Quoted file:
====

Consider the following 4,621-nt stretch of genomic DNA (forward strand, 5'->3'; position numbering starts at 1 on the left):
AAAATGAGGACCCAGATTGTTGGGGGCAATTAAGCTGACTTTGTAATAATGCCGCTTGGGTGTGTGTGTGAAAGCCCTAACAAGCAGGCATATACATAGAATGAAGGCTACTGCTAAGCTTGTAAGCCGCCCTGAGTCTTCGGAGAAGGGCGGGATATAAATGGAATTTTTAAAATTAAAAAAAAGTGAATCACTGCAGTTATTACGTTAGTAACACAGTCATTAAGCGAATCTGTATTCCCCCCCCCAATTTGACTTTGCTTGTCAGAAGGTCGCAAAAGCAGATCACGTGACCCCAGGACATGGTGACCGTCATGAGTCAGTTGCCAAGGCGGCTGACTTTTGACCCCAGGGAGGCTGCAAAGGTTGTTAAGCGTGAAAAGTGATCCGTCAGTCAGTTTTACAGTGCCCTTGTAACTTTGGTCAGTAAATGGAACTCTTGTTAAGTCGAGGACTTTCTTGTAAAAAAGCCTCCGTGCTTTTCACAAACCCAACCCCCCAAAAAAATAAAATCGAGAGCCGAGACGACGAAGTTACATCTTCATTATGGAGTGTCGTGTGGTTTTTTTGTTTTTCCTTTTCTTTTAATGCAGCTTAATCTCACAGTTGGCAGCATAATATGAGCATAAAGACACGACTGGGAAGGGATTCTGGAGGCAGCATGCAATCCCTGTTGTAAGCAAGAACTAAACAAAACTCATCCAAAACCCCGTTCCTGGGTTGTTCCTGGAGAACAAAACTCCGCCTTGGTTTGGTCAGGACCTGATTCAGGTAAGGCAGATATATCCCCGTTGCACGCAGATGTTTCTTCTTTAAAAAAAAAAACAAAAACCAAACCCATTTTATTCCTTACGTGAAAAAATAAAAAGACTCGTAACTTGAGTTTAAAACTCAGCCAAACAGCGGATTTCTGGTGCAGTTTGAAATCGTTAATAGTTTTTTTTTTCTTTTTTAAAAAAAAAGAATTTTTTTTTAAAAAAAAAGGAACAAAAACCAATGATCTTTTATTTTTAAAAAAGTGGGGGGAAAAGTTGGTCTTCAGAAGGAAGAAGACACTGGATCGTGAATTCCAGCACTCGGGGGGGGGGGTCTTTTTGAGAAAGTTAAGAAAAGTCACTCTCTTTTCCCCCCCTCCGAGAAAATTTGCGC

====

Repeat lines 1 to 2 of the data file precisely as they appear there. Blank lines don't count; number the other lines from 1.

Consider the following 4,621-nt stretch of genomic DNA (forward strand, 5'->3'; position numbering starts at 1 on the left):
AAAATGAGGACCCAGATTGTTGGGGGCAATTAAGCTGACTTTGTAATAATGCCGCTTGGGTGTGTGTGTGAAAGCCCTAACAAGCAGGCATATACATAGAATGAAGGCTACTGCTAAGCTTGTAAGCCGCCCTGAGTCTTCGGAGAAGGGCGGGATATAAATGGAATTTTTAAAATTAAAAAAAAGTGAATCACTGCAGTTATTACGTTAGTAACACAGTCATTAAGCGAATCTGTATTCCCCCCCCCAATTTGACTTTGCTTGTCAGAAGGTCGCAAAAGCAGATCACGTGACCCCAGGACATGGTGACCGTCATGAGTCAGTTGCCAAGGCGGCTGACTTTTGACCCCAGGGAGGCTGCAAAGGTTGTTAAGCGTGAAAAGTGATCCGTCAGTCAGTTTTACAGTGCCCTTGTAACTTTGGTCAGTAAATGGAACTCTTGTTAAGTCGAGGACTTTCTTGTAAAAAAGCCTCCGTGCTTTTCACAAACCCAACCCCCCAAAAAAATAAAATCGAGAGCCGAGACGACGAAGTTACATCTTCATTATGGAGTGTCGTGTGGTTTTTTTGTTTTTCCTTTTCTTTTAATGCAGCTTAATCTCACAGTTGGCAGCATAATATGAGCATAAAGACACGACTGGGAAGGGATTCTGGAGGCAGCATGCAATCCCTGTTGTAAGCAAGAACTAAACAAAACTCATCCAAAACCCCGTTCCTGGGTTGTTCCTGGAGAACAAAACTCCGCCTTGGTTTGGTCAGGACCTGATTCAGGTAAGGCAGATATATCCCCGTTGCACGCAGATGTTTCTTCTTTAAAAAAAAAAACAAAAACCAAACCCATTTTATTCCTTACGTGAAAAAATAAAAAGACTCGTAACTTGAGTTTAAAACTCAGCCAAACAGCGGATTTCTGGTGCAGTTTGAAATCGTTAATAGTTTTTTTTTTCTTTTTTAAAAAAAAAGAATTTTTTTTTAAAAAAAAAGGAACAAAAACCAATGATCTTTTATTTTTAAAAAAGTGGGGGGAAAAGTTGGTCTTCAGAAGGAAGAAGACACTGGATCGTGAATTCCAGCACTCGGGGGGGGGGGTCTTTTTGAGAAAGTTAAGAAAAGTCACTCTCTTTTCCCCCCCTCCGAGAAAATTTGCGC